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Yes or No: EFMs Are Making Their Maximum Contribution ūüėĪ A Picture Book ūüė≠

Posted: 12:38 am ET

 

Part I: ¬†“EFMs are making their maximum contribution!”

Yes, Sir. Yes.

Via giphy.com

Great! Word cloud your maximum contribution.

Note: Eligible Family Members (EFMs) washing their vegetables in Clorox or donating one collapsed lung due to host country pollution are considered normal condition of the service, and do not/not count as contribution.

How many receptions did you host? Did you cook all the meals? Did you massage your diplomat’s tired feet? How do you rate yourself in the¬†perfection scale of a diplomatic hostess?

via reactiongifs.com

See, a perfectly painless exercise!

*

Part II: “EFMs are making their maximum contribution.”

No, Sir. No… I mean …

via professionalfangirls.com

So, EFMs are not working as hard as they should in support of the mission.

Via Imgur

No, sir, that’s not what I mean, see … it’s like …

You have an MBA from Wharton and you take any job you can to support the mission,¬†keep your brain from turning into a rusty nail, and keep the bag lady “I’ll live to be 86 with no retirement” nightmare away.

Certainly underpaid, and underemployed but 30.0001% of EFMs are LUCKY if they can get any job. Any  job maybe except as a cheesy hottie in Minsk.

 

But 56.01234% of EFMs do not even have jobs. And see, the 14.0016% who works in the local economy (if there is a bilateral work agreement), may have to give up some of their immunity.

Also if you have to start a business or stick your tongue out, you need permission from the Chief of Mission, who may/may not give it to you.

Then there’s …¬†well, the delicate¬†part.

If your spouse finds a¬†younger¬†model, well, damn, you could be back in the USA looking for a paid job at age 52 with a resume that’s more spotty than, oh lord, a Spotted Trunkfish!

Do you know that …. wait …

 

Too much information? You mean, wouldn’t a “yes” or “no” and a word cloud¬†work just as well?

 

The end? The END!? But … but …. there’s more!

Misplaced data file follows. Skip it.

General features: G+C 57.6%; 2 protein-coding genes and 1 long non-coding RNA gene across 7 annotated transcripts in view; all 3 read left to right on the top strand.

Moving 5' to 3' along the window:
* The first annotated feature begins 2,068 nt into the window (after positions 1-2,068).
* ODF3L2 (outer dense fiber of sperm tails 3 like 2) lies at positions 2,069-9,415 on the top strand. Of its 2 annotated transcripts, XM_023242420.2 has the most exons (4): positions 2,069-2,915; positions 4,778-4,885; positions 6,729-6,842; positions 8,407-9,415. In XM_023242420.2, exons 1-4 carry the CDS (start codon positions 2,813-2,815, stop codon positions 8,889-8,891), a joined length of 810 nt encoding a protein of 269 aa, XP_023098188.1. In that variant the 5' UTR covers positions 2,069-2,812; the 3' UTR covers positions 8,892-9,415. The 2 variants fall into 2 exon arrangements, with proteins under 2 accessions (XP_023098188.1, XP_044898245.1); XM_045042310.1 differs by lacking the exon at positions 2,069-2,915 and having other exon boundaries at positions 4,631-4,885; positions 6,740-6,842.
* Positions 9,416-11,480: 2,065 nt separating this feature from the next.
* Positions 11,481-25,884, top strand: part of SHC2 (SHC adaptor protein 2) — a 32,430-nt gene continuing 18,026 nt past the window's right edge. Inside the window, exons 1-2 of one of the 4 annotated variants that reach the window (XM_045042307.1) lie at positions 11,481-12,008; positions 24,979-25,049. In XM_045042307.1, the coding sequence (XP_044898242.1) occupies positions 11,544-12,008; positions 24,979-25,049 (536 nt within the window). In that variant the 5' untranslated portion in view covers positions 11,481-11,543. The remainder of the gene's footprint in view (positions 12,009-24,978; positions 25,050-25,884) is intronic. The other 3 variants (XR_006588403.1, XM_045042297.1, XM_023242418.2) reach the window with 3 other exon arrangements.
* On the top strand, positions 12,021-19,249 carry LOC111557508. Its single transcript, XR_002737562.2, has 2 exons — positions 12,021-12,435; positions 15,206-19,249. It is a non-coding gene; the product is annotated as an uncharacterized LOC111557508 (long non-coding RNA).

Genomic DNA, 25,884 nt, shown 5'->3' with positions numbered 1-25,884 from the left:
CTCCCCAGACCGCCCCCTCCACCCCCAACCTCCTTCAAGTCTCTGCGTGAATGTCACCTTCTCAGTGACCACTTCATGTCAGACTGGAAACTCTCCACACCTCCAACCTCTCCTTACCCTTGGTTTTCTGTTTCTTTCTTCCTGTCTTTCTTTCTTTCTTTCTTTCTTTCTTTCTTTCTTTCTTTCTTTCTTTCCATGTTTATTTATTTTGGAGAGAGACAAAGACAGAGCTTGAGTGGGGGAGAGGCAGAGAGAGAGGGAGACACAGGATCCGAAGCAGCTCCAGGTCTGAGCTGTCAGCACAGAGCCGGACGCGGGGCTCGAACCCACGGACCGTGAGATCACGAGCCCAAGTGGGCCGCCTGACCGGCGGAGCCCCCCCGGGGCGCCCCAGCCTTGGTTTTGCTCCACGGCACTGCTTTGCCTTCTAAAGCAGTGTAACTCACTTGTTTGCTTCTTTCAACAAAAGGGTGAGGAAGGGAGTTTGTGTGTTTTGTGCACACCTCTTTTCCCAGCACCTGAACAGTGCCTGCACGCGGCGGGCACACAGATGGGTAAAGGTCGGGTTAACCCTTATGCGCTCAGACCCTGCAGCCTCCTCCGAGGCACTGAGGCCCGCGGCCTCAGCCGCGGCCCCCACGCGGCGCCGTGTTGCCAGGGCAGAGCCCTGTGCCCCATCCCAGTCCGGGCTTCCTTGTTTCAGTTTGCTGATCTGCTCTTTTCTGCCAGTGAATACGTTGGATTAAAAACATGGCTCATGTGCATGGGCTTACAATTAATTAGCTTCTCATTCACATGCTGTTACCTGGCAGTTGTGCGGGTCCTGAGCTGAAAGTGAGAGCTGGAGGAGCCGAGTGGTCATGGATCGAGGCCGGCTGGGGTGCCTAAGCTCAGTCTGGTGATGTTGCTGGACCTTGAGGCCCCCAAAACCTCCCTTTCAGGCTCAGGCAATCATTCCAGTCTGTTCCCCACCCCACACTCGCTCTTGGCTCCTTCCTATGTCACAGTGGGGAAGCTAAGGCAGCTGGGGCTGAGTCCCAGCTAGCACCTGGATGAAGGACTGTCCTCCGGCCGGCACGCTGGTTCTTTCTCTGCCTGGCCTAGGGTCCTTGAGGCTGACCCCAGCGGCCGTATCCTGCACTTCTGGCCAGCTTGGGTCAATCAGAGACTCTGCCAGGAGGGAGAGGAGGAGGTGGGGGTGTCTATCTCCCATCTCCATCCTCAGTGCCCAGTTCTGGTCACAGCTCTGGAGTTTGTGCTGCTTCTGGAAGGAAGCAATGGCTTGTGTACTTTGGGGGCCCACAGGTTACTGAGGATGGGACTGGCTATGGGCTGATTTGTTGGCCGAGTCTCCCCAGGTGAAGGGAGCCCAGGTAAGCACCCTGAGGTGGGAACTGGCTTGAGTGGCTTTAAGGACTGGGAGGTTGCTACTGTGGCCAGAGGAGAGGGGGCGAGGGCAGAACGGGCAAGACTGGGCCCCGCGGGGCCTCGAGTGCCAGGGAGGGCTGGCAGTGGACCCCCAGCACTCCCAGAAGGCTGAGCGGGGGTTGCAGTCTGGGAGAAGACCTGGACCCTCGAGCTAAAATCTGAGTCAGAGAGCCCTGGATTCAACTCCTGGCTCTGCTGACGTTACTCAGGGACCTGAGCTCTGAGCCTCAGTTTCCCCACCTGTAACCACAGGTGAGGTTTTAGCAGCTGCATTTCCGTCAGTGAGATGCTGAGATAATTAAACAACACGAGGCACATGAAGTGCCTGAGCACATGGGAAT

Via reactiongifs.com

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No thaw in sight for @StateDept hiring freeze until reorganization plan is “fully developed”

Posted: 4:17 pm ET

 

Via the Daily Press Briefing | April 13, 2017:

QUESTION: There is an internal memo that went around as well as something that was updated online that even though the OMB lifted the hiring freeze, the federal hiring freeze, that the Secretary Tillerson, that the State Department was going to maintain its hiring freeze. Do you know what led to that decision?

MR TONER:¬†Sure. So OMB —

QUESTION: And what is it about?

MR TONER: Okay. So the OMB on Wednesday announced the lifting of the hiring freeze, as you noted, and provided also extensive further guidance to all the various federal agencies on the implementation of and requirements pursuant to the OMB memorandum which is called, I think, Comprehensive Plan for Reforming the Federal Government and Reducing the Federal Civilian Workforce, which is a mouthful. I apologize.

QUESTION: Yeah.

MR TONER: And this document, this memo, provides guidance on new requirements on the presidential memorandum that was initially issued on January 23rd.

QUESTION: Correct.

MR TONER: This was the one that issued the hiring freeze, as well as the executive order issued on March 13th that required a comprehensive plan to reorganize all the executive branch departments and agencies.